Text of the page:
Of course, all this took over an hour. Not sure why.

Eventually he told me he was not able to reset my password. He did not know why. He would need to ask a supervisor. The supervisor came on and spent 5 minutes telling me how much they cared about customer service and asking if I would like to buy some extra Comcast products. He asked what I needed. I told him.

He said "No problem, sir. You just need to reset your password.

I looked at my watch. An hour and a half had elapsed. I hung up.

So, I decided I would end run this and just start getting old fashioned paper bills again. I enquired how to do that. "Sir", said the customer service rep. from Comcast, "It is easy. You just log in to your account on our website and restart paper bills". AAgh!!

It's as if we need some type of customer movement for better useability overall. And not just for seniors.

Rant over.


from Ronald Kay (member) at May 23, 2014

The Goodhousekeeping seal for websites is surely on the minds of the largest players on the web. A general disillusionment with web commerce would affect them more than the smaller players. They are probably disinclined to pressure the smaller players to assume what is likely to be perceived as a burden. They could sponsor a public service approach for someone to play the role of regulator. Again not an idea to create excitement in the front office.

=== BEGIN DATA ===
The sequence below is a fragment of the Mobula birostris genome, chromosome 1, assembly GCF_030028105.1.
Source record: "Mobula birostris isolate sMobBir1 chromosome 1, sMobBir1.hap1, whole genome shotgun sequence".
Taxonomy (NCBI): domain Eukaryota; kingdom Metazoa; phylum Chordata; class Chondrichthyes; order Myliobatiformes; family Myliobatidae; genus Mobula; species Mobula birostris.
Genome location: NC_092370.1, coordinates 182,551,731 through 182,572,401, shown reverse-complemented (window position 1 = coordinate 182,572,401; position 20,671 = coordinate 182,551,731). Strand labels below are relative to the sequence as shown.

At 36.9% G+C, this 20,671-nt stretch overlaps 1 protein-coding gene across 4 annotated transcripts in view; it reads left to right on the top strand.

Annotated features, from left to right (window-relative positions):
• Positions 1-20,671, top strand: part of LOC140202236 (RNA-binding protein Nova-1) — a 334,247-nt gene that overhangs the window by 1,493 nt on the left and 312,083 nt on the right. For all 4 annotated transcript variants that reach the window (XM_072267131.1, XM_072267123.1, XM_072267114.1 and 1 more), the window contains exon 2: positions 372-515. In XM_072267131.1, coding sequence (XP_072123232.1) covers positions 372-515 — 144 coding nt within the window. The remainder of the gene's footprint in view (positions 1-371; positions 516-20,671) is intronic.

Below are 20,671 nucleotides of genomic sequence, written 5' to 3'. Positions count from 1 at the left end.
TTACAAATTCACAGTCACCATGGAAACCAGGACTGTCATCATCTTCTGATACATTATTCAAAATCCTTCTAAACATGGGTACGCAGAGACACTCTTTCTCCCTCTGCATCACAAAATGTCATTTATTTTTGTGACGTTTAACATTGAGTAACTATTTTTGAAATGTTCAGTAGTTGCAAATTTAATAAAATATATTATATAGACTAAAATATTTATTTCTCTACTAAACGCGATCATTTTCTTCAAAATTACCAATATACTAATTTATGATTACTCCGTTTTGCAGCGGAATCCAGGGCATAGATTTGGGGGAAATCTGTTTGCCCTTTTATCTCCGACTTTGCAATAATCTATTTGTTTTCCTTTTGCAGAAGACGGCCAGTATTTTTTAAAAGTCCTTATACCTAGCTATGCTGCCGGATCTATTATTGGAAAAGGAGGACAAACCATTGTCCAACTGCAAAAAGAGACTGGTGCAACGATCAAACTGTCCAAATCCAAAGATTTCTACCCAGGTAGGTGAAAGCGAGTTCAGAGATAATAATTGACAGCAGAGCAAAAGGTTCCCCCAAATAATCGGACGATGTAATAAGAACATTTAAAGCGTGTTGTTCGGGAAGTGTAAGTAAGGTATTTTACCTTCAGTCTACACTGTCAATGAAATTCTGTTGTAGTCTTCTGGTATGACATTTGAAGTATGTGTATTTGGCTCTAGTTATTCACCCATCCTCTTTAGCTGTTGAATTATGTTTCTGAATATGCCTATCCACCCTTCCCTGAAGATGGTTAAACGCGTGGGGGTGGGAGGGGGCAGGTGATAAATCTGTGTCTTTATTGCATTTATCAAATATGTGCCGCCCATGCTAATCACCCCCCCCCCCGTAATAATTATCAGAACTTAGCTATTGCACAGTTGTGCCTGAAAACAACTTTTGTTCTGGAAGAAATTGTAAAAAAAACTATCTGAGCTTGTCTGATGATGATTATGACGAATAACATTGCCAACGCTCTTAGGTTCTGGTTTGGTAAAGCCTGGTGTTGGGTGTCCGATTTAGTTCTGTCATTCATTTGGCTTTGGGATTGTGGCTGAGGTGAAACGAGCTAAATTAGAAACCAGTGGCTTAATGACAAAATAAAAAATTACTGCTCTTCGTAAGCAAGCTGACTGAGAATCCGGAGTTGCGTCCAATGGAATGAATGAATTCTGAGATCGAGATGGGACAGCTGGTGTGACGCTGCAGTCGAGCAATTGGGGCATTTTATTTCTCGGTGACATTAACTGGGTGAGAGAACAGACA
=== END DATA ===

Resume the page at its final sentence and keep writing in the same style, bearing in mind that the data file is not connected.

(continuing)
Confining this to “Senior Websites” is 1. more manageable in scope,   2. more attractive in its “special needs” aim, and 3. an opportunity for a business venture:  If you want to market your product or service to seniors, let us help you do it in an optimal fashion. We can either design your website for you, or review and improve  what you have.

We have a “non – IT”  group of seniors who will test drive your  website and provide us with the kind of feedback which we will convert it into a senior friendly one.

This could be a challenge for an existing website developer or a startup.

A successful “Senior Website” venture could certainly morph into a Goodhousekeeping approach with time and in a more disciplined approach in the future. There may even be some University Departments of Journalism thinking along these lines?






from Richard-Caro (member) at May 23, 2014

That makes total sense.

I think I was pointing out that there is a bigger challenge that needs solving, and you are rightly pointing out that you need to start somewhere and there is a lot of benefit to focus, and the senior focus has lots of reasons why it is attractive. We are 100% on the same page.

One of the ideas behind this website is to surface good ideas like this and then see if we can help groups come together to implement them. Are you interested in talking about an action plan on this, or were you more thinking someone else should pick up the ball and run with it?


from John Milford (member) at August 03, 2014

Web site error messages are often cryptic (written by 'techies' for 'techies') not 'user friendly', especially to older adults. Why not use 'friendly' error messages, including a clear direction as to what to do to correct the condition?